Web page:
If you consider yourself to be a supporter of human rights and all of its technicalities, then you are surely aware of the document that formally brought forth legislation about human rights: the Universal Declaration of Human Rights (UDHR). The Declaration was passed by the General Assembly of the United Nations by a vote of 48-0-8 on December 10, 1948.
Per its name, the main goal of the Declaration was to universalize human rights and to ensure that every human, no matter where in the world, has the same basic human rights.
This inherent goal of the Declaration (its aim of universal human rights), has been a source of debate in the philosophical realm for quite some time. This blog will bring forth one particular view relating to the debate, as well as its implications.
In the realm of philosophy, there exists a concept of relativism. (Or, more specifically, cultural relativism; in this blog, I shall be using these terms synonymously.)
Rather than plainly stating what relativism is, I am going to show you one of the many ways the concept was devised.
The Earth is big. On our big Earth, there are seven continents. Throughout these seven continents, there are hundreds of states and nations. In these states and nations, billions of people exist. Most of the people within these nations align with a specific cultural identity. Whether it be American, French, Japanese, or Swiss, all humans have a unique cultural identity.
Moreover, cultures have different forms of expressions. One culture is not necessarily like another (for what is right in one culture could very much be wrong in another).
Therefore, there is no possible way that an objective set of rules could ever exist. What is correct is relative to the culture and society of where that expression is happening.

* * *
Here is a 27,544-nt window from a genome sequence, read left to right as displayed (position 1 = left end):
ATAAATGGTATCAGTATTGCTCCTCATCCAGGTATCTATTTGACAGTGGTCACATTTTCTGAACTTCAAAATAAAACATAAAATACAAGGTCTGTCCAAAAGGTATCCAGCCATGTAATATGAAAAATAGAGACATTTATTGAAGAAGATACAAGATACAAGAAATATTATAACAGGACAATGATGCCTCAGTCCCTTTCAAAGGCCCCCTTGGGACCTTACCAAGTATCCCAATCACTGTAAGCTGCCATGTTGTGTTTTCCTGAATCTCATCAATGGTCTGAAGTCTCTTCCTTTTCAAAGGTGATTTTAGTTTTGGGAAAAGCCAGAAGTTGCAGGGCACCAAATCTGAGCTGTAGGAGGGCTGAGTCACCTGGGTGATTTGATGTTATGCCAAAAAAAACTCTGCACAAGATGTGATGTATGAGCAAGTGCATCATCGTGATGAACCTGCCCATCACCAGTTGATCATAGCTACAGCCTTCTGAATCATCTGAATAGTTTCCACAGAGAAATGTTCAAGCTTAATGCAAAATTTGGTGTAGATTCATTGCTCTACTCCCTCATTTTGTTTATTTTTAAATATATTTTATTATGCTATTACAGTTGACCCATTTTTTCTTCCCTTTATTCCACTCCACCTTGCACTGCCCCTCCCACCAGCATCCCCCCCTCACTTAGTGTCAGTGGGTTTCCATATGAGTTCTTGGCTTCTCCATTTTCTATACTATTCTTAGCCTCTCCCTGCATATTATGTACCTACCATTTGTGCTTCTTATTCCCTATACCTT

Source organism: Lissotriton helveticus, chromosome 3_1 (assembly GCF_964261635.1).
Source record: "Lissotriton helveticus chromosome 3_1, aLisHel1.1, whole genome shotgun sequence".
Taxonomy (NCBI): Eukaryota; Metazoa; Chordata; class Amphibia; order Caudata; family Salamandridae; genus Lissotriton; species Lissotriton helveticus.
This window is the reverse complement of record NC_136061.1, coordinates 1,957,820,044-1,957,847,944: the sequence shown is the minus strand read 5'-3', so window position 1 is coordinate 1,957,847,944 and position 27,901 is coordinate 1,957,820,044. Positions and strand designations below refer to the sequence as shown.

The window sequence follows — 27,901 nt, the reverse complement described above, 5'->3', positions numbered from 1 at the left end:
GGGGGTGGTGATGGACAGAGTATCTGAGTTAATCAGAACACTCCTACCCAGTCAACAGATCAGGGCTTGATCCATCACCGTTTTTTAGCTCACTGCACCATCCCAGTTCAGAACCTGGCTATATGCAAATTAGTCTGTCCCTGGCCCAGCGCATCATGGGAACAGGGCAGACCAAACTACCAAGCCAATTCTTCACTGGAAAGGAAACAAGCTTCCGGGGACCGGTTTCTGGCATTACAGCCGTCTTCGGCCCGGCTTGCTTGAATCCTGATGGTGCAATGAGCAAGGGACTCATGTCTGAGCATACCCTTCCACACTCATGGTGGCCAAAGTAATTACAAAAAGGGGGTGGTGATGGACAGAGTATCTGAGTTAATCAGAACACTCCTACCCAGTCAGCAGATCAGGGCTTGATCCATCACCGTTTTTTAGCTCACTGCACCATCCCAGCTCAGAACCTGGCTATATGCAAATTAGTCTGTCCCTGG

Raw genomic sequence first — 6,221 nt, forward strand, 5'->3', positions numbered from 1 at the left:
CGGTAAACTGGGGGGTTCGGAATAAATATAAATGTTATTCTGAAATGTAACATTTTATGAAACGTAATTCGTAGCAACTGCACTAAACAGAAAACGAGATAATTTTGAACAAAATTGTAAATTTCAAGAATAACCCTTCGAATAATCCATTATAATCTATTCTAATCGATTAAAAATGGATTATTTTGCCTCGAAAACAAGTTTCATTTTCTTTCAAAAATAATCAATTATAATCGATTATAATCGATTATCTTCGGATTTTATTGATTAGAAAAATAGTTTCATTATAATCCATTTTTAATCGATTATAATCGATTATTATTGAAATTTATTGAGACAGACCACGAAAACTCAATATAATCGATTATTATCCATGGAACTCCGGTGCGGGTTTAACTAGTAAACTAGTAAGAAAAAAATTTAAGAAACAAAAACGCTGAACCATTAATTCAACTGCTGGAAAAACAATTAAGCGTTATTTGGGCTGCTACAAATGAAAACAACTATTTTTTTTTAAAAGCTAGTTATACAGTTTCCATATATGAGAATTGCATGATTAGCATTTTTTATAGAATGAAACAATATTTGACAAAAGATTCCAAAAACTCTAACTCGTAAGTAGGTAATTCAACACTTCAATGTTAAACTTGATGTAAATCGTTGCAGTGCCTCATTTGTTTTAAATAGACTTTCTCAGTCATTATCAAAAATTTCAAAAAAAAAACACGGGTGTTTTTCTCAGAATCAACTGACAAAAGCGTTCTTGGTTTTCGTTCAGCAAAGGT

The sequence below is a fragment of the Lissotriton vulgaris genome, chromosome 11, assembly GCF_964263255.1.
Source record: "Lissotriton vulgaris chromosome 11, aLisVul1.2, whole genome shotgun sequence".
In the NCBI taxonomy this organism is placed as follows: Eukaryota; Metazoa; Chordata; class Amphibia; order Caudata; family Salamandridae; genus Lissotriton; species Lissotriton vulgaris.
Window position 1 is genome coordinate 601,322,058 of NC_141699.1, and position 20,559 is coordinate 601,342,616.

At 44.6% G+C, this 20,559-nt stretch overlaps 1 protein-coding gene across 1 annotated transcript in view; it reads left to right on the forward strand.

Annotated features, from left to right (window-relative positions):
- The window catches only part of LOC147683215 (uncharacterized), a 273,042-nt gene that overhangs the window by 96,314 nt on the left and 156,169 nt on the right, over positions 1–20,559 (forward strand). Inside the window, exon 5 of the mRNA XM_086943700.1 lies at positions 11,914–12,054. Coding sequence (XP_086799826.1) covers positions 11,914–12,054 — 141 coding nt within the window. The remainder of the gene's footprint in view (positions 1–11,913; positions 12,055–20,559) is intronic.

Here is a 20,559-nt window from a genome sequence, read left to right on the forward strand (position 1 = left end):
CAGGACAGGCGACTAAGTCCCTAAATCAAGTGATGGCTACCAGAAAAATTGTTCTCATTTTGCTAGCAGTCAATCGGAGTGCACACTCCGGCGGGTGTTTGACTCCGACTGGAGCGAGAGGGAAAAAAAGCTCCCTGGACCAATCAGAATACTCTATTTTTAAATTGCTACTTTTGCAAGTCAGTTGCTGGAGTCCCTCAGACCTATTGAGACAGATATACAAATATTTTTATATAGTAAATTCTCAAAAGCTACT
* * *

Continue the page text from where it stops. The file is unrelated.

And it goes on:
If you followed along and agreed with all of the statements just made, then you are stepping into the realm of relativism.
More on Relativism
Relativism is the view that what is “right” and “wrong” is solely dependent on one’s culture. What is correct in the United States could very much be wrong in another nation.
A finite example of this is gratuity, or “tipping,” after a meal in a restaurant. In the United States, it is acceptable to tip your server after a meal at a restaurant. In Japan, this would be disrespectful.
In the eyes of relativism, both of these customs are correct. Moreover, they are equally correct—one is not more “right” than the other.
Additionally, cultural relativism not only says that cultural customs are equally correct but the moral codes of every culture is equally correct also. In other words, no culture is better than another—no culture is more correct.
However, this characteristic of cultural relativism brings forth another one of its characteristics: there is no such thing as moral progress.
To say that something has “progressed” is to say that it has become better, meaning that before its progression, it was flawed. This goes against cultural relativism because relativism states that every culture is inherently correct—there is no need to progress. Therefore, rather than saying a culture has “progressed,” relativists say that a culture has simply changed its ways and its moral code. (This is different from progression because it does not imply a culture has advanced for the better due to some arbitrary standard.)
Cultural relativism, at least at first, might be an appealing outlook on life. After all, who are we to tell different cultures what is right and what is wrong? Every culture and society should be allowed to have their own rules and social norms. It sounds immoral to enforce the United State’s social norms onto other nations.
Relativism’s Implications on Human Rights
The big implication that follows from relativism (as it relates to human rights) can be broken down as follows: (i) if cultural relativism is correct, every culture is equal and correct; (ii) if every culture is equal and correct, no culture has authority or agency over another; (iii) enforcing universal human rights would not align with all cultures in the world; (iv) if no culture/society has the agency to tell another what to do, and enforcing universal human rights would require telling other cultures what to do, universal human rights cannot exist.
Despite this argument coming to the conclusion that universal human rights cannot exist, we all are very much aware of the Universal Declaration of Human Rights—something that does indeed exist. However, we must note that the argument above does not apply to the Universal Declaration of Human Rights.